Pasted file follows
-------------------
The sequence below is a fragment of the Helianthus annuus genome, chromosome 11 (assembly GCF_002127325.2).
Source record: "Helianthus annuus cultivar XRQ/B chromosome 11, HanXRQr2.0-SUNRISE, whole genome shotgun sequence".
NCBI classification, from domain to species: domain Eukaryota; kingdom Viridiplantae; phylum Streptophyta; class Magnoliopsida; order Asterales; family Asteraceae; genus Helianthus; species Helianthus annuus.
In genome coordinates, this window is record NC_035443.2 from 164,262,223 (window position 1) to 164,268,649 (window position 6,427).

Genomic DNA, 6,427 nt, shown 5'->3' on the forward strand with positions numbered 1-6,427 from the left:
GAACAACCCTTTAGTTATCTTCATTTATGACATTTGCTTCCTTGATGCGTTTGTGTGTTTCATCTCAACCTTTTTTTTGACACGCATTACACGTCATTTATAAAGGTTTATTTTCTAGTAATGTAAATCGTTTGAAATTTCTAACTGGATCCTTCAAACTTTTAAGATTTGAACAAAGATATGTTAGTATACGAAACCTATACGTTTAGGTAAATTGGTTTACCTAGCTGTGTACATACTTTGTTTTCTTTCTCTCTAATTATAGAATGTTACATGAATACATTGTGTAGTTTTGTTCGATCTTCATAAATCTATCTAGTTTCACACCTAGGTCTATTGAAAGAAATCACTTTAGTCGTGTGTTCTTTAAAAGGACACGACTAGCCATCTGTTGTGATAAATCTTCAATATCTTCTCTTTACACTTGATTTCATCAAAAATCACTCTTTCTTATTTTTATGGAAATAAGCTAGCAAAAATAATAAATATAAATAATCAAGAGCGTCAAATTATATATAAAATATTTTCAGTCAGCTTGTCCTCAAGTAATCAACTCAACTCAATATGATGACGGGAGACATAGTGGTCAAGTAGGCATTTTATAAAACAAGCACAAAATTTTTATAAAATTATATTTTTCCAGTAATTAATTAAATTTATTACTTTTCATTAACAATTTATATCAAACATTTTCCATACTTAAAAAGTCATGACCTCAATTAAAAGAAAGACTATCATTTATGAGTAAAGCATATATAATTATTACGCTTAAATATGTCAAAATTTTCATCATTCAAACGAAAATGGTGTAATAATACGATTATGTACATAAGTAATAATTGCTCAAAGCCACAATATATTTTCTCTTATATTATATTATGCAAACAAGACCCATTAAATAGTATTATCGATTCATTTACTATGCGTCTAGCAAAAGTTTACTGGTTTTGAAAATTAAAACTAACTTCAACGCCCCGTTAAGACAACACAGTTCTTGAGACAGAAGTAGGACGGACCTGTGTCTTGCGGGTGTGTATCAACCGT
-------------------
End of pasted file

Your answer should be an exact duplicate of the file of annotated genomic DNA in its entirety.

The sequence below is a fragment of the Helianthus annuus genome, chromosome 11 (assembly GCF_002127325.2).
Source record: "Helianthus annuus cultivar XRQ/B chromosome 11, HanXRQr2.0-SUNRISE, whole genome shotgun sequence".
NCBI classification, from domain to species: domain Eukaryota; kingdom Viridiplantae; phylum Streptophyta; class Magnoliopsida; order Asterales; family Asteraceae; genus Helianthus; species Helianthus annuus.
In genome coordinates, this window is record NC_035443.2 from 164,262,223 (window position 1) to 164,268,649 (window position 6,427).

Genomic DNA, 6,427 nt, shown 5'->3' on the forward strand with positions numbered 1-6,427 from the left:
GAACAACCCTTTAGTTATCTTCATTTATGACATTTGCTTCCTTGATGCGTTTGTGTGTTTCATCTCAACCTTTTTTTTGACACGCATTACACGTCATTTATAAAGGTTTATTTTCTAGTAATGTAAATCGTTTGAAATTTCTAACTGGATCCTTCAAACTTTTAAGATTTGAACAAAGATATGTTAGTATACGAAACCTATACGTTTAGGTAAATTGGTTTACCTAGCTGTGTACATACTTTGTTTTCTTTCTCTCTAATTATAGAATGTTACATGAATACATTGTGTAGTTTTGTTCGATCTTCATAAATCTATCTAGTTTCACACCTAGGTCTATTGAAAGAAATCACTTTAGTCGTGTGTTCTTTAAAAGGACACGACTAGCCATCTGTTGTGATAAATCTTCAATATCTTCTCTTTACACTTGATTTCATCAAAAATCACTCTTTCTTATTTTTATGGAAATAAGCTAGCAAAAATAATAAATATAAATAATCAAGAGCGTCAAATTATATATAAAATATTTTCAGTCAGCTTGTCCTCAAGTAATCAACTCAACTCAATATGATGACGGGAGACATAGTGGTCAAGTAGGCATTTTATAAAACAAGCACAAAATTTTTATAAAATTATATTTTTCCAGTAATTAATTAAATTTATTACTTTTCATTAACAATTTATATCAAACATTTTCCATACTTAAAAAGTCATGACCTCAATTAAAAGAAAGACTATCATTTATGAGTAAAGCATATATAATTATTACGCTTAAATATGTCAAAATTTTCATCATTCAAACGAAAATGGTGTAATAATACGATTATGTACATAAGTAATAATTGCTCAAAGCCACAATATATTTTCTCTTATATTATATTATGCAAACAAGACCCATTAAATAGTATTATCGATTCATTTACTATGCGTCTAGCAAAAGTTTACTGGTTTTGAAAATTAAAACTAACTTCAACGCCCCGTTAAGACAACACAGTTCTTGAGACAGAAGTAGGACGGACCTGTGTCTTGCGGGTGTGTATCAACCGT